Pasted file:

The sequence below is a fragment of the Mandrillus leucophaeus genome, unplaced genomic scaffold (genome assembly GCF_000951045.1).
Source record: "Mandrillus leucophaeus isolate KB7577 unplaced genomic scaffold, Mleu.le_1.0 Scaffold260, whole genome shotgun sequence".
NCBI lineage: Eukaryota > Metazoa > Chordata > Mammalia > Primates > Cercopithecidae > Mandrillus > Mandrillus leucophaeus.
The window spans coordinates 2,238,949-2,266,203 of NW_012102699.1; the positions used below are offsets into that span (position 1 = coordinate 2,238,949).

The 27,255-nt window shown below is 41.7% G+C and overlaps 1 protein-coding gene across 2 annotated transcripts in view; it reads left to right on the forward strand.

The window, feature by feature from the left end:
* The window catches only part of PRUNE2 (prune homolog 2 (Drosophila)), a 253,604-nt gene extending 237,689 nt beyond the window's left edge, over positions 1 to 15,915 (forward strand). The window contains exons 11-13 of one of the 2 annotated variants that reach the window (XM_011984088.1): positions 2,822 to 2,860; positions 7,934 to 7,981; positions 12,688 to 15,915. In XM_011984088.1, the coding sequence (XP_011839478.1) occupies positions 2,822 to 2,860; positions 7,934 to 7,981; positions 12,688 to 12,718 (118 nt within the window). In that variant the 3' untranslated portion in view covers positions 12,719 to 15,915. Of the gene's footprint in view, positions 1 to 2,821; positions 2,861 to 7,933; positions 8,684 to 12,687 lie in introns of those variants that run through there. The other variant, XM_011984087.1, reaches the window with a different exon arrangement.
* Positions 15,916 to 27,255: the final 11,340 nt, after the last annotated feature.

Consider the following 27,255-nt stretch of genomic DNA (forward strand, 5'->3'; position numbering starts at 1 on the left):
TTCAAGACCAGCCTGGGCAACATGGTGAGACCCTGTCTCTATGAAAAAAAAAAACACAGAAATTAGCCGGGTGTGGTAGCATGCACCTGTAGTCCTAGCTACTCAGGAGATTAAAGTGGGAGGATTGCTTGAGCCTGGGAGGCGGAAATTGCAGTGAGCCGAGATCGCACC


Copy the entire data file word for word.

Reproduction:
The sequence below is a fragment of the Mandrillus leucophaeus genome, unplaced genomic scaffold (genome assembly GCF_000951045.1).
Source record: "Mandrillus leucophaeus isolate KB7577 unplaced genomic scaffold, Mleu.le_1.0 Scaffold260, whole genome shotgun sequence".
NCBI lineage: Eukaryota > Metazoa > Chordata > Mammalia > Primates > Cercopithecidae > Mandrillus > Mandrillus leucophaeus.
The window spans coordinates 2,238,949-2,266,203 of NW_012102699.1; the positions used below are offsets into that span (position 1 = coordinate 2,238,949).

The 27,255-nt window shown below is 41.7% G+C and overlaps 1 protein-coding gene across 2 annotated transcripts in view; it reads left to right on the forward strand.

The window, feature by feature from the left end:
* The window catches only part of PRUNE2 (prune homolog 2 (Drosophila)), a 253,604-nt gene extending 237,689 nt beyond the window's left edge, over positions 1 to 15,915 (forward strand). The window contains exons 11-13 of one of the 2 annotated variants that reach the window (XM_011984088.1): positions 2,822 to 2,860; positions 7,934 to 7,981; positions 12,688 to 15,915. In XM_011984088.1, the coding sequence (XP_011839478.1) occupies positions 2,822 to 2,860; positions 7,934 to 7,981; positions 12,688 to 12,718 (118 nt within the window). In that variant the 3' untranslated portion in view covers positions 12,719 to 15,915. Of the gene's footprint in view, positions 1 to 2,821; positions 2,861 to 7,933; positions 8,684 to 12,687 lie in introns of those variants that run through there. The other variant, XM_011984087.1, reaches the window with a different exon arrangement.
* Positions 15,916 to 27,255: the final 11,340 nt, after the last annotated feature.

Consider the following 27,255-nt stretch of genomic DNA (forward strand, 5'->3'; position numbering starts at 1 on the left):
TTCAAGACCAGCCTGGGCAACATGGTGAGACCCTGTCTCTATGAAAAAAAAAAACACAGAAATTAGCCGGGTGTGGTAGCATGCACCTGTAGTCCTAGCTACTCAGGAGATTAAAGTGGGAGGATTGCTTGAGCCTGGGAGGCGGAAATTGCAGTGAGCCGAGATCGCACC